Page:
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August 12, 2022

Abbi Jacobson's 'A League of Their Own' reboot on Amazon reimagines beloved baseball movie

The creator of 'Broad City,' who grew up in Chester County, co-wrote and stars in the series, which shines light on issues impacting lesbians and people of color in the 1940s

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A League of Their Own Chris Nieves/Rockford Register Star via USA TODAY NETWORK

'A League of Their Own,' which Abbi Jacobson co-wrote and stars in, premiered on Amazon Prime Video on Friday. The eight-episode series is a reboot of the 1992 sports film of the same name. It tells the story of a Black female baseball player who can't find a team that will accept her.

Abbi Jacobson's reboot of the classic 1992 baseball film "A League of Their Own" premiered on Amazon Prime Video on Friday. 

The eight-episode series reimagines the Rockford Peaches, a fictionalized version of the real-life team that played in the All-American Girls Professional Baseball League, which also was at the center of the movie's plot. With hundreds of Major League Baseball players fighting in World War II, and even more minor league players, the AAGPBL debuted in 1943, created by baseball executives as a way to keep people coming to stadiums – and to keep generating revenue for team owners. 

Jacobson, who grew up on the Main Line in Wayne, Chester County, previously earned acclaim as the creator of the Comedy Central series "Broad City." In addition co-writing "A League of Their Own," Jacobson stars as Carson Shaw, a catcher who plays for the Peaches while her husband is deployed in the war.

She joins a cast of teammates that include D'Arcy Carden, Bucks County-native Molly Ephraim, Roberta Colindrez, Priscilla Delgado and Melanie Field. 

The foil to Jacobson's Carson is Max Chapman, played by Chanté Adams, a talented Black baseball player who can't play in the AAGBL. While Jackie Robinson broke the MLB's color barrier in 1947, the All-American Women's League never integrated before it disbanded in 1955. For the duration of the season, Max and her best friend Clance Morgan, played by Gbemisola Ikumelo, set out on a journey to find a team that will take her. 

The role of Jimmy Dugan, the Peaches' drunken surly manager, famously portrayed in the movie by Tom Hanks and best remembered for the line, "There's no crying in baseball," is played by Nick Offerman in the reboot. He is not as central to the storyline as Hanks' character had been. But in a nod to the film, Rosie O'Donnell has a cameo role in an episode as Vi, the owner of a gay bar. O'Donnell been Peaches player Doris Miller in the original movie.

"I feel a lot of pressure for a lot of reasons," Jacobson told The Cut. "'A League of Their Own' is people's favorite movie, so there's pressure surrounding making something that's based off of such a beloved piece of IP."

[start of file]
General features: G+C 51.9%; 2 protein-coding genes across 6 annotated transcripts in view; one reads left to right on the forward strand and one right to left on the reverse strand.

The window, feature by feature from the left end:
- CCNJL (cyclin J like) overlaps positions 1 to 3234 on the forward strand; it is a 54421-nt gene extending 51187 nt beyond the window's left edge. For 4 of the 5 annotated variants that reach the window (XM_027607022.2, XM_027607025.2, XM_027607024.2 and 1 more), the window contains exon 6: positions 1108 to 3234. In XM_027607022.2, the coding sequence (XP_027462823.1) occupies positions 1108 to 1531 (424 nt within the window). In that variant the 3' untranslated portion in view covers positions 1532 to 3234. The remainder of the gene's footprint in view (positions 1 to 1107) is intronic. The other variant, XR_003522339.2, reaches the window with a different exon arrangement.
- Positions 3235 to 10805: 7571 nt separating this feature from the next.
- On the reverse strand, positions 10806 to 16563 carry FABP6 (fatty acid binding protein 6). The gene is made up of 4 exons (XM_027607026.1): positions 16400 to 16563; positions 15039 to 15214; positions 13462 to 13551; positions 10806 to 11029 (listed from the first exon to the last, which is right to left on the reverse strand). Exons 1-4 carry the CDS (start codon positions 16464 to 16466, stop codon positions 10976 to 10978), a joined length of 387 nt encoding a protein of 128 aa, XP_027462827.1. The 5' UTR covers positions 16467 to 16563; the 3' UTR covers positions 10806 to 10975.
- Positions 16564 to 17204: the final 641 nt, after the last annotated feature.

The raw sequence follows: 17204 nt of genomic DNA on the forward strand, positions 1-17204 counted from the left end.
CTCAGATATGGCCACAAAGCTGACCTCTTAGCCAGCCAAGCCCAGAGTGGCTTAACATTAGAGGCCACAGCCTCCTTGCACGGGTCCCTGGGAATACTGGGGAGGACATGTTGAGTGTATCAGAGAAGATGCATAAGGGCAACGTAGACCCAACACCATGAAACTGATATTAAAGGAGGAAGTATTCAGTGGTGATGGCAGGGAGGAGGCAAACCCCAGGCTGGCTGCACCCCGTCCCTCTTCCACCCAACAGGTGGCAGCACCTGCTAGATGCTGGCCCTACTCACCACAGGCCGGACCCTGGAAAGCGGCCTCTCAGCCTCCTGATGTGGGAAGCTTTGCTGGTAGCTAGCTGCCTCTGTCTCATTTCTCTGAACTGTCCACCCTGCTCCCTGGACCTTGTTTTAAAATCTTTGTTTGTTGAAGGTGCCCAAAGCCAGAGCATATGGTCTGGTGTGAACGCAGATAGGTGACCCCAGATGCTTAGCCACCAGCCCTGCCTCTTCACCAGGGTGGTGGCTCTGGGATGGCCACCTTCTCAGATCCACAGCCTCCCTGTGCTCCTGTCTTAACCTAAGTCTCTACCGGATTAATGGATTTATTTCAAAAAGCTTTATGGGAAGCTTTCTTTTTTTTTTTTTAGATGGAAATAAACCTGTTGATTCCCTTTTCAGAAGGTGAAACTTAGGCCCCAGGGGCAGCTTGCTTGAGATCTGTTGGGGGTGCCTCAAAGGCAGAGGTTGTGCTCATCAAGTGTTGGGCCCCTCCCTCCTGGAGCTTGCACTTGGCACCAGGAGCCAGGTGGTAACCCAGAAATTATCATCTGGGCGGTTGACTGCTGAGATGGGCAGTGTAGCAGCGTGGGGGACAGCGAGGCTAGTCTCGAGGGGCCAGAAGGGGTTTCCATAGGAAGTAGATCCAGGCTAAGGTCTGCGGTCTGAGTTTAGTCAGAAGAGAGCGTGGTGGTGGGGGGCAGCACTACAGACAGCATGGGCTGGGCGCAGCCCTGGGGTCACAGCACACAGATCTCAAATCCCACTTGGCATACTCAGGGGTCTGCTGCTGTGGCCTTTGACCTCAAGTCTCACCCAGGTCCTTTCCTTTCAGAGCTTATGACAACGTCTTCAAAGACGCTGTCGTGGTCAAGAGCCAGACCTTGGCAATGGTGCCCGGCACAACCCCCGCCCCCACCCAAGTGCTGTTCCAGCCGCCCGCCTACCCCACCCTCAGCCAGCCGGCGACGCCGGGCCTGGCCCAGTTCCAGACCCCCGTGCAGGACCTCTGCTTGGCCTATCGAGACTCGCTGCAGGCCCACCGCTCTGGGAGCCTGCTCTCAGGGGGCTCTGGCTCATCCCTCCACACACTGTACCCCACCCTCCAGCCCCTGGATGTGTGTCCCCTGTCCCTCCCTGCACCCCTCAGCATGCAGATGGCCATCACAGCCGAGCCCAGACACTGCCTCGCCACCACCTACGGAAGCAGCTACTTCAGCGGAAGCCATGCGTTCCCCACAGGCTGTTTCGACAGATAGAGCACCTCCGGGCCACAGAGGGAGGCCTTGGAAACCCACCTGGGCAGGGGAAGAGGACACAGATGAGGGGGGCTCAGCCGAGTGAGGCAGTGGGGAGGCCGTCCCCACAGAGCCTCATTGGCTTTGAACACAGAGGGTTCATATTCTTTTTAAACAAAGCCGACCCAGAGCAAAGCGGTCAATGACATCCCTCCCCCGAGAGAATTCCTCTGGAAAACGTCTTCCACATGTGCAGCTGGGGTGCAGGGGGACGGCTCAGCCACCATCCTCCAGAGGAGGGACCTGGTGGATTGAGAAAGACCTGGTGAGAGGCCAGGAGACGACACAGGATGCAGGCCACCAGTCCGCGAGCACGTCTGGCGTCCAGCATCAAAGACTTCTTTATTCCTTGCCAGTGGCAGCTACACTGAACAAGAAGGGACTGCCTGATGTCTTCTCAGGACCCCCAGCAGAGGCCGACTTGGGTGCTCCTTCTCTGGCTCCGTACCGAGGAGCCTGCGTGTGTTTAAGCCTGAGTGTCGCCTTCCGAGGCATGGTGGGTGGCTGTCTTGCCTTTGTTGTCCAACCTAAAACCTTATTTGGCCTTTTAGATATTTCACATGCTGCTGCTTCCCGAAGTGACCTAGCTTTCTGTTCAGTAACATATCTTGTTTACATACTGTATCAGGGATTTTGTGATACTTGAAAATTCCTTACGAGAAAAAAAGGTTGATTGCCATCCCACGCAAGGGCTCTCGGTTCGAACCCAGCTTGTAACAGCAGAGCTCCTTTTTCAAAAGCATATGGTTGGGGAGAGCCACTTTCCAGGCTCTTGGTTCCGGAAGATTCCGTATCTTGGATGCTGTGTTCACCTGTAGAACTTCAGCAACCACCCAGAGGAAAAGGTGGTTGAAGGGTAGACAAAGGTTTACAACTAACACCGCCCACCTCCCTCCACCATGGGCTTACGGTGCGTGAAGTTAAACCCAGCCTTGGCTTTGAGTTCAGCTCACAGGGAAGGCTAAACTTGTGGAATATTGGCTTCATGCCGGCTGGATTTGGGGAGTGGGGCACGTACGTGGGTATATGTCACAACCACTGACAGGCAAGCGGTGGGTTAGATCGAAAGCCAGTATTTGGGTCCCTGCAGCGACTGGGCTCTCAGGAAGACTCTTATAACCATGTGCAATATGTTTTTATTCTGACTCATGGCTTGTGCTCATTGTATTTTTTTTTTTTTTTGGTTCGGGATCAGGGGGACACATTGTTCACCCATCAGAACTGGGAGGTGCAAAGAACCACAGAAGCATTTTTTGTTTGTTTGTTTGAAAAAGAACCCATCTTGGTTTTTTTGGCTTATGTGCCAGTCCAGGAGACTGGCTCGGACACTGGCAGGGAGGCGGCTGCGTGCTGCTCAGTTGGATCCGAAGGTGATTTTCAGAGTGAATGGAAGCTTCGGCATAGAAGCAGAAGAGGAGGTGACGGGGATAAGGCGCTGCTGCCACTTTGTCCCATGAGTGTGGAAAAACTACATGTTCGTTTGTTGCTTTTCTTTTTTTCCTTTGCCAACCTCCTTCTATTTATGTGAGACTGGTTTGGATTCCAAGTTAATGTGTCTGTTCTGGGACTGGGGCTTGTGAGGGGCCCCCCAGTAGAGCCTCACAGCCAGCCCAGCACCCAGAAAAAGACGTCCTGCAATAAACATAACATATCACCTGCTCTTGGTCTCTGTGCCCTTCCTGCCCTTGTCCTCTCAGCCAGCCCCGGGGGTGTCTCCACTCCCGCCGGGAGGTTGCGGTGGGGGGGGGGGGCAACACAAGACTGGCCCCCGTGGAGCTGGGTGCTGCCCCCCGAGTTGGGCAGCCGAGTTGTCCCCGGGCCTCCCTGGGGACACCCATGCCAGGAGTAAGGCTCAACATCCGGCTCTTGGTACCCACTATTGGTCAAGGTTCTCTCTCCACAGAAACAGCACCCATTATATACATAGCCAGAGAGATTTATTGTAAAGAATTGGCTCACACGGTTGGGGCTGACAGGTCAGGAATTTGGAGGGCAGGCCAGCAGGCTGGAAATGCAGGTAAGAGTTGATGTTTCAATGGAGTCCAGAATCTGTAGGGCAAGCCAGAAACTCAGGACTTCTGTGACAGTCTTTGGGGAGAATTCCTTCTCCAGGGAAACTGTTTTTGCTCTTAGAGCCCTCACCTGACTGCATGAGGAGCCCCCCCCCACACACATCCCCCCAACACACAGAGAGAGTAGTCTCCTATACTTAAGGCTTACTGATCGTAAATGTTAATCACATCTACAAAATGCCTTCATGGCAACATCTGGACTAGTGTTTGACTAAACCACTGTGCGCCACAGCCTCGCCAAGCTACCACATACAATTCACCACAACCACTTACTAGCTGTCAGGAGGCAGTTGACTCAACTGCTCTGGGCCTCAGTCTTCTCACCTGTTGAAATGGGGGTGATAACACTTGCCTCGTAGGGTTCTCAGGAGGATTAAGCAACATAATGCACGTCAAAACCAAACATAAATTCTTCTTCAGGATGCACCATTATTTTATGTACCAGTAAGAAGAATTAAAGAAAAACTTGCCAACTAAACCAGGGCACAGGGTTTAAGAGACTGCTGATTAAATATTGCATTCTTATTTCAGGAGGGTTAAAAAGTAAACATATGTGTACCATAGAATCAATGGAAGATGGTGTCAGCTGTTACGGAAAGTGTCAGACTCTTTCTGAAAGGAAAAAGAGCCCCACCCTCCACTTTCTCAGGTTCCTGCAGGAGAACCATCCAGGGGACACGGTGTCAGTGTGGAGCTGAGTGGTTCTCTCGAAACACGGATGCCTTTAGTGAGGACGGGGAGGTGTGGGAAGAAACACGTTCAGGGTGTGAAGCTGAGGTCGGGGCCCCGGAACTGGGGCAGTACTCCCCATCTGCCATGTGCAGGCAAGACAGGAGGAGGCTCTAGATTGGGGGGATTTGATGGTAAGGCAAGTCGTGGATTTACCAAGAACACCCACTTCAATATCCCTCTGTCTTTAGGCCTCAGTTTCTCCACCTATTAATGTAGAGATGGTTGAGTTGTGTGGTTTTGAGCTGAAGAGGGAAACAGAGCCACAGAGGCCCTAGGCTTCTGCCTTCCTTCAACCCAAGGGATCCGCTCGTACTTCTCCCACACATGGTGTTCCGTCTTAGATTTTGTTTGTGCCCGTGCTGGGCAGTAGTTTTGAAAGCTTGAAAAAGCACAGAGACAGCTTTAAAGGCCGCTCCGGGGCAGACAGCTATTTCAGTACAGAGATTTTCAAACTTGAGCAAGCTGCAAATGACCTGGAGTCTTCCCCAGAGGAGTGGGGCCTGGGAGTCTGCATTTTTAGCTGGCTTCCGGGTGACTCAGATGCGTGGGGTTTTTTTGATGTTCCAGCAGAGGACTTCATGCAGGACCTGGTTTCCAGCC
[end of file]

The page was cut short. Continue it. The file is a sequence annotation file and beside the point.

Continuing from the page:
The film, directed by Penny Marshall and starring Geena Davis, Madonna, Lori Petty, O'Donnell and Hanks, premiered to widespread praise from critics and audiences. It grossed more than $135 million and has become one of the most cherished sports films ever. 

At the time, critics raved that the film presented a "sentimental," "charming" and "light-hearted" look at a time in American history that's often not highlighted. The movie made its way into the Library of Congress' National Film Registry in 2012.

Because of its widespread praise, it's no surprise that this is the second small-screen attempt to revive it. CBS tried (and failed) a television spinoff of the film in 1993. 

Rather than retell the story, Jacobson's reboot aims to present a more realistic version of 1940s America – particularly for lesbians and people of color. 

"The movie is a story about white women getting to play baseball," Jacobson told the New York Times. "That's just not enough." 

In the weeks leading up to its full-season release on Prime Video, critics have examined the corrective lens of the series, noting that in some cases, Jacobson's reboot trades in some of the light-hearted charm of the original for a more political look at the social climate of the time. 

While Max has a storyline dedicated to the barriers faced by Black Americans, another major corrective change to the reboot is an openly lesbian relationship between Carson and Greta, which is established in the pilot episode. 

It's also the basis for much of the social media response from those who viewed the series on Friday, many of whom were informed by critics that the show would explore LGBTQ themes. 

Many early reviews note the importance of treading lightly around reboots and remakes of beloved stories and characters. These kind of projects have become more popular in recent years, from live remakes of Norman Lear's groundbreaking 1970s sitcoms on ABC, to gaudy, social media-inspired iterations of newer properties like HBO Max's new "Gossip Girl" series. Reboots have to toe the line between loyalty and creativity. 

"Attempts to take a property from the '90s and make it feel relevant — even a period piece — can feel tired, or worse, tiresome," NPR noted in its review of the series. "Stick too close to the original and it feels like there's no reason to do it at all; stray too far and it feels like you should have just written an entirely new story instead." 

The full first season of Jacobson's reboot of "A League of Their Own" is available to stream on Amazon Prime Video. You can also check out the show's official trailer below. 


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